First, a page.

Its accomplishment would be far simpler and cheaper than the nationalization of either our land or our railways.  Let the Government purchase the shares of our banks by an exchange of War Loan certificates at a just valuation.  This would involve no injustice to bank shareholders, whilst it would give the nation a vaster mine of wealth than all the gold mines of Africa and America combined.  By taking the banks as running concerns with their present efficient staffs, the transfer would occasion no difficulty or interference with trade.  On the contrary, it would enormously improve our industrial outlook.  To­day, the average bank manager occupies a difficult and often an unpleasant position.  He must obey the instructions of his head London officers, and these instructions are not always acceptable to his clients.  Instead of catering to the public welfare and interests, he has to think only of the wishes of his directors and shareholders.  His promotion often depends upon his ability to secure deposits and transfer to London as much money as possible.  The policy of the great London bankers is similar to that of the bankers of New York and Chicago—to draw as much money to headquarters and leave the provinces with as little as is consistent with the continuance of trade.  This enables the banks to make large loans to those who can pay the most.  How disastrous this policy has been in the past may be seen from the financial plight in which we were placed prior to the war.  Millions of pounds belonging to British depositors were loaned to German bankers, and the money remains in their possession at the present time.  Many of our enemy’s enterprises which have driven British industries out of the running have been financed by loans of British credit by London bankers !  Percentage has hitherto ranked in the eyes of many of our money merchants above patriotism.  If the Germans wanted a railway to Baghdad or elsewhere, no matter what their political motives might be, they could always come to London and get the accommodation they needed (which was often refused to British merchants and engineers) so long as they paid the rate demanded !  As to what took place prior to the war we have already seen in all earlier chapter.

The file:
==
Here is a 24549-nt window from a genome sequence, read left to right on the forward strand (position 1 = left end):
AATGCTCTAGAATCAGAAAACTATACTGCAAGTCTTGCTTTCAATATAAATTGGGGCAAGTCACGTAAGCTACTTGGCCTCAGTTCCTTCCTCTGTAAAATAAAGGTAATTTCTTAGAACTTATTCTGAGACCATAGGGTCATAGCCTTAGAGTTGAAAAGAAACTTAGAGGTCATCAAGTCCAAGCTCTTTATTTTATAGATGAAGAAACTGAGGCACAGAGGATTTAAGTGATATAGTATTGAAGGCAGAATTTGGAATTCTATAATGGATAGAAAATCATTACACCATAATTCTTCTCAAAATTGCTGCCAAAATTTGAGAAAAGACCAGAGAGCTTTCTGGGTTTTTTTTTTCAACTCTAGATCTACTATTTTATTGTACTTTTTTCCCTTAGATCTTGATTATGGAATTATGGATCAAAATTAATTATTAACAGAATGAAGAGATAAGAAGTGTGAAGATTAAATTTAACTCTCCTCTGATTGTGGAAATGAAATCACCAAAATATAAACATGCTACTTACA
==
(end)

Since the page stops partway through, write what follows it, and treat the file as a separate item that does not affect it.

How many of our manufacturers, farmers, merchants, and traders, how many of our former industries have been sacrificed in the temple of usury for the maintenance of our “ good, sound, honest ” banking system, i.e., to enable our banks to maintain their large dividends !  I do not altogether blame the bankers.  As a class they are, according to their light, probably as honourable as any other class of the community.  But they are both conservative and selfish, and it is perhaps only fair to add that they are often quite innocent of the injury their system inflicts upon their fellow-countrymen.  The banker is what the system has made him.  And probably no one would derive greater benefit from the nationalization of the banks, so far as his own mental development is concerned.  To realize that his work henceforth is to be for the exclusive benefit of his own country, that instead of scheming to make profits for a comparatively small group of shareholders, instead of having to take part in “ holding up ” production as he is sometimes forced to do, he would be working hand in hand with the wealth creators of the British Empire, building up its trade and industries, surely such a prospect would be worth his striving for !  To-day, our monetary and banking Acts block the path of our national progress, and must be swept away with many other antiquated obstructions which, beyond a certain archaeological interest, are of no national benefit whatever.